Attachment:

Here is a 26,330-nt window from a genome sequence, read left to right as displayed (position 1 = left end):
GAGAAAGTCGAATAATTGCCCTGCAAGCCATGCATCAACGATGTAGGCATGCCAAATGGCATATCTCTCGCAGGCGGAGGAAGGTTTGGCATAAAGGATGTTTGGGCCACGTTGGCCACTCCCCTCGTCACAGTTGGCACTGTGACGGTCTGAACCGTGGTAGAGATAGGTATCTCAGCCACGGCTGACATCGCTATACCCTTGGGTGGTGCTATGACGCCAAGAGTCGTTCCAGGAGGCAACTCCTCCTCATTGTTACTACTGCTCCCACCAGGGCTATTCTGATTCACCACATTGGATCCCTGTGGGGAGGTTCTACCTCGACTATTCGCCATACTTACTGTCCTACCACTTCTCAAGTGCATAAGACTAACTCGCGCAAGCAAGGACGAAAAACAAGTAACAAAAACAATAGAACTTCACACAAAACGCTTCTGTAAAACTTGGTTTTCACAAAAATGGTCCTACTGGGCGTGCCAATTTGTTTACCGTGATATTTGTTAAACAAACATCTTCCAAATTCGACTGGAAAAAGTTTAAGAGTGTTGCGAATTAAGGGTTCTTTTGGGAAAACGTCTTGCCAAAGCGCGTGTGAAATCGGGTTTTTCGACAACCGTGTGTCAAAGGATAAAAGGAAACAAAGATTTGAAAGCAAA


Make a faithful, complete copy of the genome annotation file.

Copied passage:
Here is a 26,330-nt window from a genome sequence, read left to right as displayed (position 1 = left end):
GAGAAAGTCGAATAATTGCCCTGCAAGCCATGCATCAACGATGTAGGCATGCCAAATGGCATATCTCTCGCAGGCGGAGGAAGGTTTGGCATAAAGGATGTTTGGGCCACGTTGGCCACTCCCCTCGTCACAGTTGGCACTGTGACGGTCTGAACCGTGGTAGAGATAGGTATCTCAGCCACGGCTGACATCGCTATACCCTTGGGTGGTGCTATGACGCCAAGAGTCGTTCCAGGAGGCAACTCCTCCTCATTGTTACTACTGCTCCCACCAGGGCTATTCTGATTCACCACATTGGATCCCTGTGGGGAGGTTCTACCTCGACTATTCGCCATACTTACTGTCCTACCACTTCTCAAGTGCATAAGACTAACTCGCGCAAGCAAGGACGAAAAACAAGTAACAAAAACAATAGAACTTCACACAAAACGCTTCTGTAAAACTTGGTTTTCACAAAAATGGTCCTACTGGGCGTGCCAATTTGTTTACCGTGATATTTGTTAAACAAACATCTTCCAAATTCGACTGGAAAAAGTTTAAGAGTGTTGCGAATTAAGGGTTCTTTTGGGAAAACGTCTTGCCAAAGCGCGTGTGAAATCGGGTTTTTCGACAACCGTGTGTCAAAGGATAAAAGGAAACAAAGATTTGAAAGCAAA